I am turning 44 next month. I have to keep repeating it, because the first time it popped into my head I got depressed. Why does 44 seem so much older than 43? The difference between early 40's and mid 40's I guess. Turning 40 wasn't as bad as turning 39 - being at the end of my 30's bugged more than being at the start of my 40's. It doesn't matter. I'm still older than most of my colleagues at work; I graduated high school before some were even born.
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It's already August! I still feel like the summer has just started. I bought a bathing suit but have not worn it yet. I am not much of a swimmer and don't often have occasion to swim. A friend of mine just suggested going to Coney Island this weekend, which I might do if it's not in the 90's or, god forbid, 100's. Coney Island can be insane and crowded and loud and obnoxious, even in nice weather.
It's supposed to hit 100 today.
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My friend just moved back to NYC after 5+ years in Europe, and she and her husband have rented an apartment just blocks from mine! It will be fun, but also strange, to have someone that close. My last experience with having a close friend in the neighborhood ended poorly when she stopped speaking to me. Oh, yes, the woman upstairs who I've alluded to but not yet fully explained. In a nutshell: we used to be friends, I got her the apartment upstairs, I asked if she could be less noisy in the mornings, she refused to speak to me again.
Of course this time will be different, as I'm not living in the same building with this other friend. But I can now do all the things I looked forward to doing with the first - pointing out the best place to buy fresh fish or ripe peaches, hanging out in Cobble Hill Park with an iced coffee and the NY Times, eating brunch at places I don't feel like going into alone, etc.
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"Scoop" was pretty bad, and I'm a Woody Allen fan, although one that is resigned to the knowledge that he makes bad films ("Curse of the Jade Scorpion," "Anything Else") as well as good ones ("Matchpoint," "Husbands & Wives," and the older classics.) Worse than the sparsely written plot (with a dangling storyline that was grating on my nerves until he "wrapped it up" in a throwaway line in the last few minutes of the film) was Scarlett Johanssen. I don't want to blame her, as I've been impressed with Scarlett on other occasions, so I'll assume that Woody directed her to do a Woody Allen impression, and you can guess how successfully that came off. (The only Woody-ish character I've liked was John Cusack in "Bullets Over Broadway.") Her character is a budding journalist who goes undercover to unearth a possible serial killer, so sometimes it's hard to tell if she's playing a woman who's really bad at pretending to be someone else, or if it's simply bad acting. But then the empty facial expressions and awkward voice spills over into scenes where she is no longer undercover, but is being herself, and it's clear that she's flat-out uncomfortable in this role. And she looks - weird. Someone decided the best way to make her look frumpy and comedic is to pad her in unflattering clothes that make her look pregnant. I don't think that Scarlet Johanssen has that big a butt, and while I'm aware of the internet obsession with her breasts, even they were not displayed to much advantage. Now all of this is fine - I don't think that every character an attractive actress plays has to look like a goddess - but there was something off about the frumpiness in relation to the character. A pair of glasses and a fat ass do not a nerdy girl make, if the nerdiness isn't coming across in the acting itself.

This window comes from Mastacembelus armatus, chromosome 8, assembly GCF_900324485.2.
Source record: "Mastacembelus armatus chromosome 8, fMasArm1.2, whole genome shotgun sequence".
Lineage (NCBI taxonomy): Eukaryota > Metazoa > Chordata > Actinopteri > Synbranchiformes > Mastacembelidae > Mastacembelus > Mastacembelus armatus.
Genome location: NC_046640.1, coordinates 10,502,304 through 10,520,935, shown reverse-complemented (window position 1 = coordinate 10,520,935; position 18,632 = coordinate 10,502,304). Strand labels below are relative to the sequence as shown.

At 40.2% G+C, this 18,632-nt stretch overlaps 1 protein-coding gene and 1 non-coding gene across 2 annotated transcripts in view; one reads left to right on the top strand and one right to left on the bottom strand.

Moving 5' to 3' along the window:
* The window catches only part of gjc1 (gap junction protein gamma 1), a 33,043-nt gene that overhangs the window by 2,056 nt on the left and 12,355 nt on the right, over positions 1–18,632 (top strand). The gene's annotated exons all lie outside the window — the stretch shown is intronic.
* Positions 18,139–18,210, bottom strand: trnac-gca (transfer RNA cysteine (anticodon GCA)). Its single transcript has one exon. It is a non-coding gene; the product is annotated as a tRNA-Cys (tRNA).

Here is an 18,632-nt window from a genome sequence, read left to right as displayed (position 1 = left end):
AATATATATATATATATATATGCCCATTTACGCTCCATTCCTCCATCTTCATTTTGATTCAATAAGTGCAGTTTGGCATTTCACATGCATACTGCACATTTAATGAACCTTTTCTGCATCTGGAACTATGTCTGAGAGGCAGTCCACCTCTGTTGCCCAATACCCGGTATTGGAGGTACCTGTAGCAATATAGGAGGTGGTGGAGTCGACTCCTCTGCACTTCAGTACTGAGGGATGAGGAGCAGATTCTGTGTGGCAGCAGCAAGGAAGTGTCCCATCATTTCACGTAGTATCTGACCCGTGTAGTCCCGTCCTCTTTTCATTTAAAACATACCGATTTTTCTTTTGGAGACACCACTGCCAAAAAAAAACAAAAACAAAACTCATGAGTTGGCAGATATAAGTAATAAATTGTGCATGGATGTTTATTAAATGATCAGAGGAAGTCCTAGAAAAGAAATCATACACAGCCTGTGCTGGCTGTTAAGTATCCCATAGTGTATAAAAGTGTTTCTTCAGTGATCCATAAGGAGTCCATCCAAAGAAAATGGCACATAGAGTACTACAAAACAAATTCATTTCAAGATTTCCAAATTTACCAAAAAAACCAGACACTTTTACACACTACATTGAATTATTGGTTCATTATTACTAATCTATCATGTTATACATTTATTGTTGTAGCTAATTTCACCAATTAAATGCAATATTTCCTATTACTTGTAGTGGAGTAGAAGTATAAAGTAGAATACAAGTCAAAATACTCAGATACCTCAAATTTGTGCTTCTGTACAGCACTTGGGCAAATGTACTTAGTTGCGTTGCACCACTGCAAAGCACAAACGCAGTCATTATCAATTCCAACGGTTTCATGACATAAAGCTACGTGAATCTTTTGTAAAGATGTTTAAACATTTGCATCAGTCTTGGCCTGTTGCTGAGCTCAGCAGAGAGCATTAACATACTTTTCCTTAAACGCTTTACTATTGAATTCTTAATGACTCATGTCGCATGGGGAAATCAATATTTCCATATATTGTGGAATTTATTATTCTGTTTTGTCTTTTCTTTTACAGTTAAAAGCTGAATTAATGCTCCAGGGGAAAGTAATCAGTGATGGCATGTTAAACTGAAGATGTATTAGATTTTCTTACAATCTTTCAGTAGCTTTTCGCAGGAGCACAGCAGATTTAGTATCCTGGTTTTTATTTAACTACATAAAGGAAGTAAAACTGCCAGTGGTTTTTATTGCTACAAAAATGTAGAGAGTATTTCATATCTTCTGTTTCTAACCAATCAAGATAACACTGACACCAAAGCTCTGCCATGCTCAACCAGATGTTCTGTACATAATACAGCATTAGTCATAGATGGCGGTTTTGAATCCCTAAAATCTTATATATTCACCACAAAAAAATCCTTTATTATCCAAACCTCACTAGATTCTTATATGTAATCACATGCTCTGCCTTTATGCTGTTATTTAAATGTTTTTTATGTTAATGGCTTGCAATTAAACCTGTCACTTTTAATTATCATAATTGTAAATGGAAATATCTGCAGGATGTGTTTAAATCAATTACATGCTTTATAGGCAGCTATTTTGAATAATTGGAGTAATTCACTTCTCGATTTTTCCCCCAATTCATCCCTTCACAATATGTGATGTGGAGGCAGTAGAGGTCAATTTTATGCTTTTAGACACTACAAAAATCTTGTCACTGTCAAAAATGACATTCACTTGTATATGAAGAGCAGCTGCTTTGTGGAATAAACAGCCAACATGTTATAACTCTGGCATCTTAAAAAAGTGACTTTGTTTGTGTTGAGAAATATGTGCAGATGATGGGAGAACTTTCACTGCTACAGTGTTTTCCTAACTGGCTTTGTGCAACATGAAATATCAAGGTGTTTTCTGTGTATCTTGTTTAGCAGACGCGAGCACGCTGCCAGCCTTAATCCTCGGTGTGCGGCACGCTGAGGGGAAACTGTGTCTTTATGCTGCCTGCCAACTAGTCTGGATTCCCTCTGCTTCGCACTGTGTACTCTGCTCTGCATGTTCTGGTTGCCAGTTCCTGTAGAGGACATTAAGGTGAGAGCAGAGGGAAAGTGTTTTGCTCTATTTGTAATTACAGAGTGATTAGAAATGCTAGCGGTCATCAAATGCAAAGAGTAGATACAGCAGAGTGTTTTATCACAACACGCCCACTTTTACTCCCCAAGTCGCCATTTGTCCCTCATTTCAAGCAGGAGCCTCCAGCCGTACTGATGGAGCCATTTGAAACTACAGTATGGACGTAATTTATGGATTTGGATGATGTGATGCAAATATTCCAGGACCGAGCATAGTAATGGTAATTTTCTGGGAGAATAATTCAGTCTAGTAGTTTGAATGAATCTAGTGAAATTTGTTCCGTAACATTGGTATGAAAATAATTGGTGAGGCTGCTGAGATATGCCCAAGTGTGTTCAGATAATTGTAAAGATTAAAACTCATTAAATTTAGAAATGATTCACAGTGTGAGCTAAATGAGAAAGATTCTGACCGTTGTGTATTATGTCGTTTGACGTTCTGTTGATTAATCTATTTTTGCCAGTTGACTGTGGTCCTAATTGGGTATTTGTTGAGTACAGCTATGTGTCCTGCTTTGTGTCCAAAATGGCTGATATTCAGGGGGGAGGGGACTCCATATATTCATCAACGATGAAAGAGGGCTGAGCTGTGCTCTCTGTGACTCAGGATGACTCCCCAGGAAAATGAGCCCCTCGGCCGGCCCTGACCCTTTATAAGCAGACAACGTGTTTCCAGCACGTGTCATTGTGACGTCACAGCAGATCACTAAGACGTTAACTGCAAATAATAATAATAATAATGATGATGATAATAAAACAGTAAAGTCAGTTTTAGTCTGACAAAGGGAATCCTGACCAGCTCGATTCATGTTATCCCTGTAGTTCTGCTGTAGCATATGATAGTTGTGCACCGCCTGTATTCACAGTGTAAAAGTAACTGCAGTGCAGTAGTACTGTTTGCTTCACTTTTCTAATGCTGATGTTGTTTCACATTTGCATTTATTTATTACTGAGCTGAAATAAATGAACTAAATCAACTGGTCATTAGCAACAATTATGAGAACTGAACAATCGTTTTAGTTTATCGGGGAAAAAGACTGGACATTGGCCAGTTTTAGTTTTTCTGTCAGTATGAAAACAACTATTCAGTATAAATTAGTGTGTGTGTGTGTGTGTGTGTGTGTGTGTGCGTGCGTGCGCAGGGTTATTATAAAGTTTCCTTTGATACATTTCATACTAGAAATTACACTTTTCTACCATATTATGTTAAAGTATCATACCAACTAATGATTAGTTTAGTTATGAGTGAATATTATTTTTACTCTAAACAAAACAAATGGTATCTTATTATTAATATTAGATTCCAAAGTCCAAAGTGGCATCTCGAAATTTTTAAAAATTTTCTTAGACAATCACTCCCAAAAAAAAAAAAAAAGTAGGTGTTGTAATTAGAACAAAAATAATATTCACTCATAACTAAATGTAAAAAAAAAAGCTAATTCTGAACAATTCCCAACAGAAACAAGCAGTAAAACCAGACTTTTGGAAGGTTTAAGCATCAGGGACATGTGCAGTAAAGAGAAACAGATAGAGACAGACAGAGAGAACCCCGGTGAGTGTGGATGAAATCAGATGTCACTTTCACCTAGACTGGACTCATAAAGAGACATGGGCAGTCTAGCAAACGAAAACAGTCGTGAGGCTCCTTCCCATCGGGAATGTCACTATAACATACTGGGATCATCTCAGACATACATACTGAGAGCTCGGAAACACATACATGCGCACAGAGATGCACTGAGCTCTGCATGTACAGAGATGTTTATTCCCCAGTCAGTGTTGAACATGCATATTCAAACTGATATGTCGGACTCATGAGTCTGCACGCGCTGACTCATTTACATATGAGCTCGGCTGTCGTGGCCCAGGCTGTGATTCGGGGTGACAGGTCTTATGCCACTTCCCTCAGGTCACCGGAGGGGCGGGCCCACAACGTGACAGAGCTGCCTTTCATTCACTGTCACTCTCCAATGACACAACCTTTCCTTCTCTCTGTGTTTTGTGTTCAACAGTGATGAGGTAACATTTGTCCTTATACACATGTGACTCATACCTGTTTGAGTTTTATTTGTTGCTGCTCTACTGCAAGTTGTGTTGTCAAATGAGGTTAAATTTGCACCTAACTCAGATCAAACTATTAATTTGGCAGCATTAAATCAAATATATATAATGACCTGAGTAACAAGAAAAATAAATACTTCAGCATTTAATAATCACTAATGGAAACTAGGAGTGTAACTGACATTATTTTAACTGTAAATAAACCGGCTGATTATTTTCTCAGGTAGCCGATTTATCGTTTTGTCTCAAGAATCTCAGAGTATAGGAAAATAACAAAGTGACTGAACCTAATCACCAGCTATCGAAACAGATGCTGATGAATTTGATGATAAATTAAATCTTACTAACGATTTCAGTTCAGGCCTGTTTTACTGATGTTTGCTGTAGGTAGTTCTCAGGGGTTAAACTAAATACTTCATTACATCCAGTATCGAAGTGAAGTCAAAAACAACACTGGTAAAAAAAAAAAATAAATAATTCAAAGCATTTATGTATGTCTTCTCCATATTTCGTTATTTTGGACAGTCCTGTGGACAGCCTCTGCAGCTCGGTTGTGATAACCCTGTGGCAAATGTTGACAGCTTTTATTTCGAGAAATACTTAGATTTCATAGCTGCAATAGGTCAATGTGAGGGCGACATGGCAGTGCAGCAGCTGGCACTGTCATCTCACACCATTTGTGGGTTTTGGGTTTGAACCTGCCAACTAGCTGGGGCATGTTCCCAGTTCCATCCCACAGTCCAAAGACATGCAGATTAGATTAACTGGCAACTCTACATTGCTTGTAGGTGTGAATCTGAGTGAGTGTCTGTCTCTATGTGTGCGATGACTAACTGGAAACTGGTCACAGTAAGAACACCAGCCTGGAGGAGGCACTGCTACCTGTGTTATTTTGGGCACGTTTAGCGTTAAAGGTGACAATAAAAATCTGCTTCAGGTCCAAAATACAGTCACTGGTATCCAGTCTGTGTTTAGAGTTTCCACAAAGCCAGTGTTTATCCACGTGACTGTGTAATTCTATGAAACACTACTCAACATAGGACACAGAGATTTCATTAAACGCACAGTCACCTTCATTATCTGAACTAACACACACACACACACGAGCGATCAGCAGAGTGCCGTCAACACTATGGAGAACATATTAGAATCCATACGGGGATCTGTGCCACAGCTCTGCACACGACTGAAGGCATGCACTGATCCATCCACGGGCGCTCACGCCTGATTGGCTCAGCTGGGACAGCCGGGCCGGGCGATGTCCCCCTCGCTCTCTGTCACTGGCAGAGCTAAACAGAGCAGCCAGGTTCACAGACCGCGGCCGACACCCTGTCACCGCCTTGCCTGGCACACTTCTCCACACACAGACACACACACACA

At least Woody didn't attempt to script a relationship with her, although his character does pass himself off as her father instead of her grandfather. Yes, I know that Woody himself is having children in his late 60's, so being only 50 years older than a fictional daughter is probably a stretch.